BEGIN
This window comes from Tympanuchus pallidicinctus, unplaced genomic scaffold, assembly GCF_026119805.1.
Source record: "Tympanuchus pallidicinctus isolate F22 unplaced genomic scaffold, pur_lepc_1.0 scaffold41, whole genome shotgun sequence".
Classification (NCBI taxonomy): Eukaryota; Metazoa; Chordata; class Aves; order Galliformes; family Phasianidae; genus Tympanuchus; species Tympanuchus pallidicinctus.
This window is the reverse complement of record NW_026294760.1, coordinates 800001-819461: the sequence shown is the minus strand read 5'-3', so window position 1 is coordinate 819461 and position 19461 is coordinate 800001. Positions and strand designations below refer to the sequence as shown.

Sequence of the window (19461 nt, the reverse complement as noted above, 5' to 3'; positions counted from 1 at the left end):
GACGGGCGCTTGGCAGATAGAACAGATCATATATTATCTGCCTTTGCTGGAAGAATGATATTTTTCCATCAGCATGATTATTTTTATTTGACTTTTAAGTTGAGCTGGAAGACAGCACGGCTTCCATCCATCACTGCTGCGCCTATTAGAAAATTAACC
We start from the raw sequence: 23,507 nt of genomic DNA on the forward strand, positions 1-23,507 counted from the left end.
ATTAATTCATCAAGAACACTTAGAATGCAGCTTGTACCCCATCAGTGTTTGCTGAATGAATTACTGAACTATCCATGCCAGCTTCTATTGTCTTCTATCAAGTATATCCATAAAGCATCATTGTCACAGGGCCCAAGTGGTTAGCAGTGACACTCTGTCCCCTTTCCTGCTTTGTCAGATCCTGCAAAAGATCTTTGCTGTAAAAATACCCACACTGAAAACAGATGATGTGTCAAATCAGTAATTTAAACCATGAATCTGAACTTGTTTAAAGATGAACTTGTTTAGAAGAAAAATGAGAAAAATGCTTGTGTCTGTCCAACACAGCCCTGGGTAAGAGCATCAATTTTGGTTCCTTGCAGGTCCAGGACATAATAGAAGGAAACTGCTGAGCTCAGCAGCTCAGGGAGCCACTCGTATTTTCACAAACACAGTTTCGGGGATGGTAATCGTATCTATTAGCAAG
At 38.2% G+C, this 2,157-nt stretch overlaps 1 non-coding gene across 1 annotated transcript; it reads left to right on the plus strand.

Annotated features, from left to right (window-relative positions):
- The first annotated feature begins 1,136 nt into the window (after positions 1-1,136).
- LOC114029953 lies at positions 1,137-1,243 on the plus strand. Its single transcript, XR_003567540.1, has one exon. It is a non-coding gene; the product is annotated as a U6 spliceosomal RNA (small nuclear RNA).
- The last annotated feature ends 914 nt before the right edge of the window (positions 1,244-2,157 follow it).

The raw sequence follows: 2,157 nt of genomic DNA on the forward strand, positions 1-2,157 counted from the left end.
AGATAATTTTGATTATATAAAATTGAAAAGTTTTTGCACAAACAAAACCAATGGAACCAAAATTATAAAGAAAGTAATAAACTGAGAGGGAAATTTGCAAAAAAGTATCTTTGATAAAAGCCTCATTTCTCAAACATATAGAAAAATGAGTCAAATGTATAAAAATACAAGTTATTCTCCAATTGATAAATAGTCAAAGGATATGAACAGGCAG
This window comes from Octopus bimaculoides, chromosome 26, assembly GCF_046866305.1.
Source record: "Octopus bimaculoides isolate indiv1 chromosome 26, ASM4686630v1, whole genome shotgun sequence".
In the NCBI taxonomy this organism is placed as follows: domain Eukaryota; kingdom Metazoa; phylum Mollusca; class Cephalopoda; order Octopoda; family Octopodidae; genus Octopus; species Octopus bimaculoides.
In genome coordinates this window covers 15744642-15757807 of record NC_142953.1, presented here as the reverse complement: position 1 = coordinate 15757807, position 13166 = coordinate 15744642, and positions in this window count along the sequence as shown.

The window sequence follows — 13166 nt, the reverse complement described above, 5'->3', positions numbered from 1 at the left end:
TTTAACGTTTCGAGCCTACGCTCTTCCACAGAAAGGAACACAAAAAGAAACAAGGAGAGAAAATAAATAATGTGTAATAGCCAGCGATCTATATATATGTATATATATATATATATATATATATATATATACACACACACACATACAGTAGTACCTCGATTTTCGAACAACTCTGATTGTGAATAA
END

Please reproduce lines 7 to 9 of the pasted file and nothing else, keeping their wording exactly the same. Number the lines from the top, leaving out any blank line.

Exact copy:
We start from the raw sequence: 23,507 nt of genomic DNA on the forward strand, positions 1-23,507 counted from the left end.
ATTAATTCATCAAGAACACTTAGAATGCAGCTTGTACCCCATCAGTGTTTGCTGAATGAATTACTGAACTATCCATGCCAGCTTCTATTGTCTTCTATCAAGTATATCCATAAAGCATCATTGTCACAGGGCCCAAGTGGTTAGCAGTGACACTCTGTCCCCTTTCCTGCTTTGTCAGATCCTGCAAAAGATCTTTGCTGTAAAAATACCCACACTGAAAACAGATGATGTGTCAAATCAGTAATTTAAACCATGAATCTGAACTTGTTTAAAGATGAACTTGTTTAGAAGAAAAATGAGAAAAATGCTTGTGTCTGTCCAACACAGCCCTGGGTAAGAGCATCAATTTTGGTTCCTTGCAGGTCCAGGACATAATAGAAGGAAACTGCTGAGCTCAGCAGCTCAGGGAGCCACTCGTATTTTCACAAACACAGTTTCGGGGATGGTAATCGTATCTATTAGCAAG
At 38.2% G+C, this 2,157-nt stretch overlaps 1 non-coding gene across 1 annotated transcript; it reads left to right on the plus strand.